Delacourt activates Kruger (Sharlto Copley), a sleeper agent who revels in death and destruction, and who is charged with the task of doing her bidding on earth. Meanwhile Max becomes embroiled in a hair-brained scheme to save his own skin, and through a somewhat convoluted chain of events, the three of them are set on a collision course that could change the course of the future for mankind.
It’s gripping stuff, made all the more chilling by the fact that in spite of the film’s many flights of fancy, the premise is all-too-believable. Indeed Blomkamp seems to be very good at this brand of high-concept sci-fi, the film’s narrative similar to District 9 in that it sets up a credible future-world, takes an ordinary man, places him in extraordinary circumstances, gives him near superhuman powers (alien DNA in D9, a mech-suit here) and follows his efforts to smash the system.
And Matt Damon is the ideal man for that job, being an actor who can take morally ambiguous men and make them instantly sympathetic. Max is a complicated character whose motivations shift throughout the movie, and Damon’s nuanced performance makes him a complex and wholly compelling anti-hero.
Aesthetically Elysium is also similar to District 9, all metallic surfaces and muted colours, although the visuals are much more sophisticated this time around, the technological advancements made in the last four years plastered all over the screen so that Elysium is a constant feast for the eyes, most notably during the film’s spectacular final third.
But the film’s greatest ‘special effect’ is Sharlto Copley, so good as ‘racist-with-a-heart-of-gold’ Wikus in District 9. A mystery man of few words when we first meet his character in Elysium, Kruger gradually starts to dominate proceedings as the film progresses, so much so that you hardly notice the presence of Damon when the two stars share the screen.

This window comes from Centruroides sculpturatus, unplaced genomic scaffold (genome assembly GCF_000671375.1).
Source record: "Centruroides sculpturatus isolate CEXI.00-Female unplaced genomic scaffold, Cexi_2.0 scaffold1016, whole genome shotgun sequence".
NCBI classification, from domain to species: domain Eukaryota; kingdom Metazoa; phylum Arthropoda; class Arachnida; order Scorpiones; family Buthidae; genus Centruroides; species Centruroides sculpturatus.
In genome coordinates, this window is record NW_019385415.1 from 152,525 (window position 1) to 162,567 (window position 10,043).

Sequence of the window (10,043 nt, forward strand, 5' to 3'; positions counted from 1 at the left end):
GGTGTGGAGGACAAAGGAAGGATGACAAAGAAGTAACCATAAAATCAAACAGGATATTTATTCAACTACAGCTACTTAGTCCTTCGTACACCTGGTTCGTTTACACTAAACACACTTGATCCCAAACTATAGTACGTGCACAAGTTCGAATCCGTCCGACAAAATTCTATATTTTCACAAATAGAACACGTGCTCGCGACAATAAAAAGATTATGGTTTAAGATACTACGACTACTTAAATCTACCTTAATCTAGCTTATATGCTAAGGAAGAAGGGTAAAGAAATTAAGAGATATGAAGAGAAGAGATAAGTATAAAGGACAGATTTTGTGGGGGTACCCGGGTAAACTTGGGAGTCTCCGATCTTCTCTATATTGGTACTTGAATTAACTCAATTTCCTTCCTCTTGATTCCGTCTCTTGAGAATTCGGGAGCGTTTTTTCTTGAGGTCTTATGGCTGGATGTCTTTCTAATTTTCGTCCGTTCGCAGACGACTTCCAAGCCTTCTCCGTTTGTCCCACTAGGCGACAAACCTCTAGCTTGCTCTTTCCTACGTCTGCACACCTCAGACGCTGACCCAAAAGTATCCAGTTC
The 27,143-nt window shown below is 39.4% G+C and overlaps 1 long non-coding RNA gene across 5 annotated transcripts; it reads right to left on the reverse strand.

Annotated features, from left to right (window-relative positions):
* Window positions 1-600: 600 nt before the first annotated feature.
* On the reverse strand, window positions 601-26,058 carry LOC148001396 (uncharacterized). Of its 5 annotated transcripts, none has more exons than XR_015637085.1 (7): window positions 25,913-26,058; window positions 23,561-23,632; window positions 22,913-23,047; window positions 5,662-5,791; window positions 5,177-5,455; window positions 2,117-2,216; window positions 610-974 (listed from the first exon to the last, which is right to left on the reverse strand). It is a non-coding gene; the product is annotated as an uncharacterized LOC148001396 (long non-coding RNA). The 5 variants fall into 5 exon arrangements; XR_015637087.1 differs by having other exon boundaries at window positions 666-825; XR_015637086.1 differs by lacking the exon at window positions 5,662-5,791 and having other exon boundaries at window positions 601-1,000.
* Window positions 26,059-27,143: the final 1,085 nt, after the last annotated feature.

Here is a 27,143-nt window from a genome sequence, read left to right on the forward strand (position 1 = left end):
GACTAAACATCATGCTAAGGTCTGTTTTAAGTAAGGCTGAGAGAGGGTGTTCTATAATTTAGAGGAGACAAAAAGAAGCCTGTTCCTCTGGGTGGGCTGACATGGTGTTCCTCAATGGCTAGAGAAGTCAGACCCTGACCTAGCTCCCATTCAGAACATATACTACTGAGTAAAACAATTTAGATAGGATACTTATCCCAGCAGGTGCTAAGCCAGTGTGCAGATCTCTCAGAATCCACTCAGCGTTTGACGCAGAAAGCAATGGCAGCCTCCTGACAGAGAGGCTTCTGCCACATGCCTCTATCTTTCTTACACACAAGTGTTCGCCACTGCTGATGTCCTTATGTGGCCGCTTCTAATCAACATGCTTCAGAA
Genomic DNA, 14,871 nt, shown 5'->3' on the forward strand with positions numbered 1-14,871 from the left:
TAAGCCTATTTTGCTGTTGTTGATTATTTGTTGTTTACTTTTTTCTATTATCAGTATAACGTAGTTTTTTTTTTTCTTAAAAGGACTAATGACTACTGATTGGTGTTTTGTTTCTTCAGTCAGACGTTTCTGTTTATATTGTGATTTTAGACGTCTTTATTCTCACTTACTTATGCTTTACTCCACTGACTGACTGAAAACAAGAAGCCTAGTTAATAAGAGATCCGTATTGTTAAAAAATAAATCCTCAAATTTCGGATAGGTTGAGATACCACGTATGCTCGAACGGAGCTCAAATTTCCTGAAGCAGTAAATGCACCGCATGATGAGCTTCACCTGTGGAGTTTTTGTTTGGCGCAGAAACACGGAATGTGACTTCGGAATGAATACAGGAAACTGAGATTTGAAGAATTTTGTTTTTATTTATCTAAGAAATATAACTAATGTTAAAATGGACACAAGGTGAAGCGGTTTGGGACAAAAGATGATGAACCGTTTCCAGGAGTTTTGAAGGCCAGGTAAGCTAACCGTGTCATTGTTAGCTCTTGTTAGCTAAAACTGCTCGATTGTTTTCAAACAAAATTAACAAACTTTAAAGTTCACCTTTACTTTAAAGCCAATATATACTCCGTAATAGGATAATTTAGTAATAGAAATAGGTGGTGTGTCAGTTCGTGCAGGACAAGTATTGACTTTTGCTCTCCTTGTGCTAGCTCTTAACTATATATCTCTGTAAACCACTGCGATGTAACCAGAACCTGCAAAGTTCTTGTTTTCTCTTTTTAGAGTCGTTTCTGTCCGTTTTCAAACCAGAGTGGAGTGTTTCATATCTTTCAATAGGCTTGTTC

And while there’s a degree of scenery-chewing to his work here, it matches the crescendo of the film’s finale, with Copley delivering what may be the performance of the summer.
He’s well supported by the always-reliable Foster as the manipulative Delacourt, and William Fichtner as the equally deceitful businessman John Carlyle.
Ultimately Elysium is Neill Blomkamp’s film however, and yet again he’s hit one out of the park. If we’re going to be critical of the movie, it follows the conventions of the sci-fi action genre a little too closely, so while the visuals are singular and innovative, the story itself smacks of the familiar.
Equally, while the film is full of gravitas and packs a serious emotional punch in the final few scenes, the sobriety is somewhat relentless, and could have been punctuated with the odd joke or light moment beyond Copley’s over-the-top posturing.
But if you are looking for serious science-fiction, bursting with allegory and social commentary, you need look no further than Elysium. Blomkamp’s vision of the future is a grim one, but in using the genre as a prism through which to tackle the many serious issues currently facing the planet, he’s yet again made the smartest blockbuster of the year. What’s more impressive still is that it’s so damn entertaining, and that deadly combination of crowd-pleasing and smarts marks him out as one of the most exciting filmmakers working today.
Neill Blomkamp’s sophmore effort proves that District 9 was no fluke, with Elysium the kind of exciting and intelligent entertainment that’s been sorely missing from the summer movie season.